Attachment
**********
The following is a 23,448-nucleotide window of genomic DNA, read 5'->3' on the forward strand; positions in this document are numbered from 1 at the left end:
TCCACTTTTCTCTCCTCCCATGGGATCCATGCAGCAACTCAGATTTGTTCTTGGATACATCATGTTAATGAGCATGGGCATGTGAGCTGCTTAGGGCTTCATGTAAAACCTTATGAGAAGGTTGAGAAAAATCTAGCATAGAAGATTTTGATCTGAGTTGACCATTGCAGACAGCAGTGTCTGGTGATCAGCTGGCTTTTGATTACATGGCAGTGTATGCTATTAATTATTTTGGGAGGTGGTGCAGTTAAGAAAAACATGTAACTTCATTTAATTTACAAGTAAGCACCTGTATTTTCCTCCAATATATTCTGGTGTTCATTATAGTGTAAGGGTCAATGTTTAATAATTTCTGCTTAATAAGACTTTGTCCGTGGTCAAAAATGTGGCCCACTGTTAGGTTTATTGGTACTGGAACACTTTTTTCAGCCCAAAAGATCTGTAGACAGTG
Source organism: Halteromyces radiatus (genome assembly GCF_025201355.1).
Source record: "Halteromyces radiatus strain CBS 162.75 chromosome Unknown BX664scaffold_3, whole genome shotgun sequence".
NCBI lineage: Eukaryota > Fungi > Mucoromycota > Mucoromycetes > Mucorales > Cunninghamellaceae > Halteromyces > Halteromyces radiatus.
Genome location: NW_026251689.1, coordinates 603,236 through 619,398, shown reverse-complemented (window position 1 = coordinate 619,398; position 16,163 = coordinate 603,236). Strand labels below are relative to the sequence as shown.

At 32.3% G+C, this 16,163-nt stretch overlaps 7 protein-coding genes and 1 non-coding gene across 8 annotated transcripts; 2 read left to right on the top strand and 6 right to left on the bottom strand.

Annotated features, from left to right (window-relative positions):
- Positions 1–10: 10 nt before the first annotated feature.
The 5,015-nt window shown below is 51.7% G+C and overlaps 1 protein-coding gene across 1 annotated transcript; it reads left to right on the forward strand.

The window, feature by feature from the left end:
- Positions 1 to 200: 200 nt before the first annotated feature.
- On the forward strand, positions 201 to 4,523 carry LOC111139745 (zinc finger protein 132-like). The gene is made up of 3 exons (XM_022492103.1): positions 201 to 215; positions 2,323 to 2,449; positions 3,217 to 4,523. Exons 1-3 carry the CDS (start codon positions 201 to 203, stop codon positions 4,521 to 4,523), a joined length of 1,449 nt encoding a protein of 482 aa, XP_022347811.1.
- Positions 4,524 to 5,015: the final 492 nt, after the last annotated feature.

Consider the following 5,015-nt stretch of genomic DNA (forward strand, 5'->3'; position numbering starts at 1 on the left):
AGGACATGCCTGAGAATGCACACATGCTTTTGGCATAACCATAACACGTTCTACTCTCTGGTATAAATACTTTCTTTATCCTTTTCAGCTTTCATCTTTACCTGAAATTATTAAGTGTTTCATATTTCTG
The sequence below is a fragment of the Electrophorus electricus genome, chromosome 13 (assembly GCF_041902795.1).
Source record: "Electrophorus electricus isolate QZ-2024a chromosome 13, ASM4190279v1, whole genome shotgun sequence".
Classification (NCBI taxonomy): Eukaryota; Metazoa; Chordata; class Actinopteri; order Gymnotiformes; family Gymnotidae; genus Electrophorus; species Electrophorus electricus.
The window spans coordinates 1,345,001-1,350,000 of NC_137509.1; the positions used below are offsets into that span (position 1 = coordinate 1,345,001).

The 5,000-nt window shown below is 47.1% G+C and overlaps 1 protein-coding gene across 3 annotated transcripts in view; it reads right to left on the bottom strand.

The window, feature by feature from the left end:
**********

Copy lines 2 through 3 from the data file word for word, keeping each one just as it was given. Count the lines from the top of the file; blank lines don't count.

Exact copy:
TCCACTTTTCTCTCCTCCCATGGGATCCATGCAGCAACTCAGATTTGTTCTTGGATACATCATGTTAATGAGCATGGGCATGTGAGCTGCTTAGGGCTTCATGTAAAACCTTATGAGAAGGTTGAGAAAAATCTAGCATAGAAGATTTTGATCTGAGTTGACCATTGCAGACAGCAGTGTCTGGTGATCAGCTGGCTTTTGATTACATGGCAGTGTATGCTATTAATTATTTTGGGAGGTGGTGCAGTTAAGAAAAACATGTAACTTCATTTAATTTACAAGTAAGCACCTGTATTTTCCTCCAATATATTCTGGTGTTCATTATAGTGTAAGGGTCAATGTTTAATAATTTCTGCTTAATAAGACTTTGTCCGTGGTCAAAAATGTGGCCCACTGTTAGGTTTATTGGTACTGGAACACTTTTTTCAGCCCAAAAGATCTGTAGACAGTG
Source organism: Halteromyces radiatus (genome assembly GCF_025201355.1).